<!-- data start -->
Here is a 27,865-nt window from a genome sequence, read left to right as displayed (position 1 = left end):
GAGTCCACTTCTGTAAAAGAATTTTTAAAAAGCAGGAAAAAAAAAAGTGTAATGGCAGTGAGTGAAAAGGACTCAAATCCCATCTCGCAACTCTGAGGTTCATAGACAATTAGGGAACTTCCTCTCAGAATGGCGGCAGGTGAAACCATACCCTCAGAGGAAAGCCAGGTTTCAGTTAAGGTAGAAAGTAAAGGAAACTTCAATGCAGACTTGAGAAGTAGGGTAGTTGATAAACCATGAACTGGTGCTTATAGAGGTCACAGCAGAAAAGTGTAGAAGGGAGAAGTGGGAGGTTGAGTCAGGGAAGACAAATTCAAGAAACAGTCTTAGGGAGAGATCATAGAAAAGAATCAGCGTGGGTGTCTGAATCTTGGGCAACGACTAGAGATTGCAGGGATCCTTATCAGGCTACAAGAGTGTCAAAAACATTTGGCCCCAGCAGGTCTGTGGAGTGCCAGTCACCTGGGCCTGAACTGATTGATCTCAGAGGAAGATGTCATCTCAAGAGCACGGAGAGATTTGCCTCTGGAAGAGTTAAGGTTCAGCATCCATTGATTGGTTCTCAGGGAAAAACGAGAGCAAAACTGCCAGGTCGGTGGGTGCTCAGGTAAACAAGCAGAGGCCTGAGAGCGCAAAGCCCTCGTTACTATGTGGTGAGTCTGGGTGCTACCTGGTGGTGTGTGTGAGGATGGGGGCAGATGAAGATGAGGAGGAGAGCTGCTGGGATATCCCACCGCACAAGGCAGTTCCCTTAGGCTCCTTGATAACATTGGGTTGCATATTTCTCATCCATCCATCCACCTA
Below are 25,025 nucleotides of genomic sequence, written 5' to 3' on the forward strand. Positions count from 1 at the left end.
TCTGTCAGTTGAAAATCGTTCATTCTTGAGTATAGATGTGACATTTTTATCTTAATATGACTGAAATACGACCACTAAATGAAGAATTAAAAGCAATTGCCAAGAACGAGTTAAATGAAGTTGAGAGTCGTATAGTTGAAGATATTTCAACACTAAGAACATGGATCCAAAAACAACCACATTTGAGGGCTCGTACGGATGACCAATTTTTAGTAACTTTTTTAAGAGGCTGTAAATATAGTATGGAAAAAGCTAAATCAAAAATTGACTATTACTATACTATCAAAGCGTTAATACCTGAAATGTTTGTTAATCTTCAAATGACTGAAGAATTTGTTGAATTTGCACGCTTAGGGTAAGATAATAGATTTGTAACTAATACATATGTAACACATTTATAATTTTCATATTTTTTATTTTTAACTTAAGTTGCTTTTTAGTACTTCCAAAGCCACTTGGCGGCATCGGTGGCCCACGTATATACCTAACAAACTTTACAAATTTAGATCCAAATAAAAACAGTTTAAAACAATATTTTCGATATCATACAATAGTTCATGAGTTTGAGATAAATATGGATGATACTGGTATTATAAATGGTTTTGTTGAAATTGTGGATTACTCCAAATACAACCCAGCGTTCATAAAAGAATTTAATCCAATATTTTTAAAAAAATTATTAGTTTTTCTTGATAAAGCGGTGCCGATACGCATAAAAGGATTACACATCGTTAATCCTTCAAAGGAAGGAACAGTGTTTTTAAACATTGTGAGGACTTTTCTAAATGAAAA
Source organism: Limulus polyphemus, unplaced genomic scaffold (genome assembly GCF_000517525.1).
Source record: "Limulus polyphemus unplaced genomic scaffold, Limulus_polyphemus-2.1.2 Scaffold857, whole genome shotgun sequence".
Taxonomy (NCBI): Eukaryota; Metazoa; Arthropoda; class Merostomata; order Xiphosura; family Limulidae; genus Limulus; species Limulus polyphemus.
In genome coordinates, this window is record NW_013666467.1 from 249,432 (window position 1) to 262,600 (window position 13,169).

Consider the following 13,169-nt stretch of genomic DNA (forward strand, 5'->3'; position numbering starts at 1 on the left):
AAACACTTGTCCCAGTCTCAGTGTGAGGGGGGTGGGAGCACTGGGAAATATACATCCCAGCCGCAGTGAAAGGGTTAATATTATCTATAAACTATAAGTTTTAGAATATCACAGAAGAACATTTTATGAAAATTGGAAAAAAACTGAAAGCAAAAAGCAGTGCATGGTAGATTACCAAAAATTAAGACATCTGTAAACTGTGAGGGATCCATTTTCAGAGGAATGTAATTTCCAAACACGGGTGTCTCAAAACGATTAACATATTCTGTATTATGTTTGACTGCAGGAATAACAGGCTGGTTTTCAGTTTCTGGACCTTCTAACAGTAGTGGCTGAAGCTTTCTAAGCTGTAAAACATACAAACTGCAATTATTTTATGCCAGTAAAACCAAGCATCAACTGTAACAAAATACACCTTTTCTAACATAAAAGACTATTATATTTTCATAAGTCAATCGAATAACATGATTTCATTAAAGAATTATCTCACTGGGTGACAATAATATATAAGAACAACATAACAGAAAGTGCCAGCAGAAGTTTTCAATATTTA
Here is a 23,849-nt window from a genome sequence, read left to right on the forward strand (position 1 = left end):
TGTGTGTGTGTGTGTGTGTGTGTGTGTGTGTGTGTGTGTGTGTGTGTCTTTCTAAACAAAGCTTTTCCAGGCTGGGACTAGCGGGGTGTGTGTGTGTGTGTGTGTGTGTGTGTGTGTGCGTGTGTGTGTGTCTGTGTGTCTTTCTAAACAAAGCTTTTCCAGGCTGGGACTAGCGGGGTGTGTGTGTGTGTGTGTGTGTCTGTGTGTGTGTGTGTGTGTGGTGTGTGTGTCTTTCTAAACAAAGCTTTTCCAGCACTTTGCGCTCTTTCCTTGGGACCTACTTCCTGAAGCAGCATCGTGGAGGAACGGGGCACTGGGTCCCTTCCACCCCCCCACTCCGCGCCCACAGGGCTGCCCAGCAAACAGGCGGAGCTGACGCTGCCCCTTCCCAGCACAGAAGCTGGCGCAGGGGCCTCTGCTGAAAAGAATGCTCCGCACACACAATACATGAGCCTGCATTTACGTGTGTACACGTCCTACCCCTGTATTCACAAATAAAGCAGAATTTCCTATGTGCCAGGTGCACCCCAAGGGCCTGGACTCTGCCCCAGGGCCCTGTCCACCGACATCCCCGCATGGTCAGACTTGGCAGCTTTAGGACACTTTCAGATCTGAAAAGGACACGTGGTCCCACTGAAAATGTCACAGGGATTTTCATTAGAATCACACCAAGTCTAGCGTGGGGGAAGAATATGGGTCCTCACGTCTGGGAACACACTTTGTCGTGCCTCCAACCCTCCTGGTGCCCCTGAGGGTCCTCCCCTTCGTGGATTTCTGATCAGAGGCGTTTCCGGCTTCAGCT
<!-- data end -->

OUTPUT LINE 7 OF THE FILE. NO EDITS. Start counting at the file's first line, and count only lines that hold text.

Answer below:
Taxonomy (NCBI): Eukaryota; Metazoa; Arthropoda; class Merostomata; order Xiphosura; family Limulidae; genus Limulus; species Limulus polyphemus.